The first trial for a January 6, 2021 U.S. Capitol attack defendant won't have any members of the public, media or even the wife of the defendant in the courtroom to witness much of the proceedings, a federal judge decided, CNN reports. U.S. District Judge Dabney Friedrich in Washington, D.C, will not allow any members of the public to witness the evidence presentation in person at the historic trial that's expected to last more than a week. A few are being allowed to watch jury selection, which began Monday, and opening statements. Guy Reffitt of Texas is accused of bringing a gun to the insurrection, battling with police, and afterward threatening his children to keep quiet.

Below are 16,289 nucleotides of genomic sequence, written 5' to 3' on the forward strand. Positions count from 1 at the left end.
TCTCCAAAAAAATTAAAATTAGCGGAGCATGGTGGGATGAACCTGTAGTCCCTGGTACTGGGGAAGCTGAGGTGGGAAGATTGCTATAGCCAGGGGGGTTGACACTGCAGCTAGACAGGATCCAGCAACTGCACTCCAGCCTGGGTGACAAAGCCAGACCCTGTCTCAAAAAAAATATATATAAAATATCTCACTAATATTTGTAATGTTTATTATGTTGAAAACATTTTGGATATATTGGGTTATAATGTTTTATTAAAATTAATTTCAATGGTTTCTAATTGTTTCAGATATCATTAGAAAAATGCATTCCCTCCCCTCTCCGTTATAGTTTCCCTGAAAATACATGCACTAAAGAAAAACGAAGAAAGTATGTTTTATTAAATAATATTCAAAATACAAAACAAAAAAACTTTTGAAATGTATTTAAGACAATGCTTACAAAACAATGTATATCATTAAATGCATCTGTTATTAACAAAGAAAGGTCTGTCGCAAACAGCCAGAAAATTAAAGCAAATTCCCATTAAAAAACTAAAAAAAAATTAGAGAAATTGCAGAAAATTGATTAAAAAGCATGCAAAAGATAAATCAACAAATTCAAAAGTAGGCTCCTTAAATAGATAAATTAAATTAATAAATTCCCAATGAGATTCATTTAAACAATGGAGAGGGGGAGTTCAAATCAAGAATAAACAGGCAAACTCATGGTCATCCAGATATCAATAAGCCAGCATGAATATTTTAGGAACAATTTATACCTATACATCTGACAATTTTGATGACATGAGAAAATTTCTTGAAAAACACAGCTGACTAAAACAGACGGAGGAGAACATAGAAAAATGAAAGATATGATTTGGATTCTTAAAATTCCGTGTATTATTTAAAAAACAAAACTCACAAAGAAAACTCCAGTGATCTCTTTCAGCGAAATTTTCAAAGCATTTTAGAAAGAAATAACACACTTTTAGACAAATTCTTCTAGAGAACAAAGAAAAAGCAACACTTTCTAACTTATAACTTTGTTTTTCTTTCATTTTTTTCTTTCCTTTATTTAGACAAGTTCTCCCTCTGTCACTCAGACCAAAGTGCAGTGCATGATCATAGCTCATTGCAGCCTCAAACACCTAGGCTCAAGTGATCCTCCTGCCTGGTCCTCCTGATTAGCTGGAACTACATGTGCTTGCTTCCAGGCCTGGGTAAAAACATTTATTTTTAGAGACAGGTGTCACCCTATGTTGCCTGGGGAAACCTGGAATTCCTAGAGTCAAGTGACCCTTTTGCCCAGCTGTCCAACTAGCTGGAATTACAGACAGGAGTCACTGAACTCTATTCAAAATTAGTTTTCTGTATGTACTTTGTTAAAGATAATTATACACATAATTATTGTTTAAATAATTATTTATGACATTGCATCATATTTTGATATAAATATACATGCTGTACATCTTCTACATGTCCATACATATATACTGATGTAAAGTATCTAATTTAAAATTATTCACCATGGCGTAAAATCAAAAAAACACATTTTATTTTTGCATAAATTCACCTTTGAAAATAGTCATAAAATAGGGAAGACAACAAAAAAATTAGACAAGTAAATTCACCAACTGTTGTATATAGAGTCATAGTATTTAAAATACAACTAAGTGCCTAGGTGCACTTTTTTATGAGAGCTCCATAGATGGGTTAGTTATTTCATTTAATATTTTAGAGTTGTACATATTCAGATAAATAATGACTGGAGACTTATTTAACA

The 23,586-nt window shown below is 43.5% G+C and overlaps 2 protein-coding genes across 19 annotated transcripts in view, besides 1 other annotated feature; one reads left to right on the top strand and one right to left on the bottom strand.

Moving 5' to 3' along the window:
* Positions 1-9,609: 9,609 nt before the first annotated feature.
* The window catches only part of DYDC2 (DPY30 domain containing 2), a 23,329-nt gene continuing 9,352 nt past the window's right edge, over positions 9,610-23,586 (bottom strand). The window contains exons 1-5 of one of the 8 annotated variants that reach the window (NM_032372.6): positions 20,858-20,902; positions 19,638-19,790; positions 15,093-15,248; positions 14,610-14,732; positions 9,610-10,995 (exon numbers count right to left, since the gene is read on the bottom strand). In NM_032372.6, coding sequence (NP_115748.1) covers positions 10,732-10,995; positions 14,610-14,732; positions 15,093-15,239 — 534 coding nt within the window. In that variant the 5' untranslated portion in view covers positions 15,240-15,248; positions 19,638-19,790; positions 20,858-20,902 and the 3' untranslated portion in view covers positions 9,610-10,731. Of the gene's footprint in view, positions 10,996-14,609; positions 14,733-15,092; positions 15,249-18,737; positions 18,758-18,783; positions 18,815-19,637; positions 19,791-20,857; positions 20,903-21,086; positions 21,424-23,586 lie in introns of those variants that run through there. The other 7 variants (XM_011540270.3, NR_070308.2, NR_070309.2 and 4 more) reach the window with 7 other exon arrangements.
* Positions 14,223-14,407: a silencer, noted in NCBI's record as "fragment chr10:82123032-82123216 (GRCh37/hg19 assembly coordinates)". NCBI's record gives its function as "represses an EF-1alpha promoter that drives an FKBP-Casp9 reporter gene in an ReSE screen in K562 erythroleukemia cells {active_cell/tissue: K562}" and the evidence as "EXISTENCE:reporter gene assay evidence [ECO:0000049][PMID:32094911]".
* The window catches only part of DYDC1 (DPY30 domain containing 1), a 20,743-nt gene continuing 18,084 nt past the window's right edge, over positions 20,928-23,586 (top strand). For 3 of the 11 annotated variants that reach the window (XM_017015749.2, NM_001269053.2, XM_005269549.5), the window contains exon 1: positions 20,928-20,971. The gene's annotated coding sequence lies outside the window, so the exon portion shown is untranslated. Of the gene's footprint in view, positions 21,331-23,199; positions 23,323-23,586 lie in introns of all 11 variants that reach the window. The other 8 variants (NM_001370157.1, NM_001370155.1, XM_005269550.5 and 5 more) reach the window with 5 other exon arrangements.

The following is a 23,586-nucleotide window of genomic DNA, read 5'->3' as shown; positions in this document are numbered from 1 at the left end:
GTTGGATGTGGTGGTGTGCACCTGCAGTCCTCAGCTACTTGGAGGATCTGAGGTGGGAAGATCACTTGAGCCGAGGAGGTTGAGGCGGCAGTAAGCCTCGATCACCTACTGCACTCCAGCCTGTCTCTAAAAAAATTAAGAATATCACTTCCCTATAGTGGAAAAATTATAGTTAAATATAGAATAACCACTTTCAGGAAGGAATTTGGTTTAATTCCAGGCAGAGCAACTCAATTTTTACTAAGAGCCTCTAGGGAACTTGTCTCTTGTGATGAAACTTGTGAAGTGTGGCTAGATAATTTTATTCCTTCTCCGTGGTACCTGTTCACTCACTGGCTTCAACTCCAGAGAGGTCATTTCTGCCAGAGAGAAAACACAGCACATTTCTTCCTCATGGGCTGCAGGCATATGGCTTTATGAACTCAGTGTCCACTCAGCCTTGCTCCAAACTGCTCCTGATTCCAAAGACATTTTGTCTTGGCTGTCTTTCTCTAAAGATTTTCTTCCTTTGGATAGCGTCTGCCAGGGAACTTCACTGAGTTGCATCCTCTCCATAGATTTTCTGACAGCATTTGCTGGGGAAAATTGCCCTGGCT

The situation highlights an ongoing struggle in federal courtrooms, which never allow recordings of proceedings to be broadcast widely, between protecting the integrity of jury trials and attempting to prevent the spread of COVID-19. In the Reffitt case, the public and media are instead watching audio and video of the courtroom on closed-circuit TVs elsewhere in the courthouse, an alternative that 20 major media outlets said in a request to Friedrich is appreciated but unacceptable under the Constitution's provisions for transparency at criminal proceedings. Friedrich has allowed Reffitt's wife, Nicole, and a few journalists to watch jury selection in person. A media representative will be able to witness opening statements from the courtroom, and potentially watch closing arguments there as well. When witnesses are being called and evidence is being presented, the media and Reffitt's wife will lose their access to the courtroom, the judge said.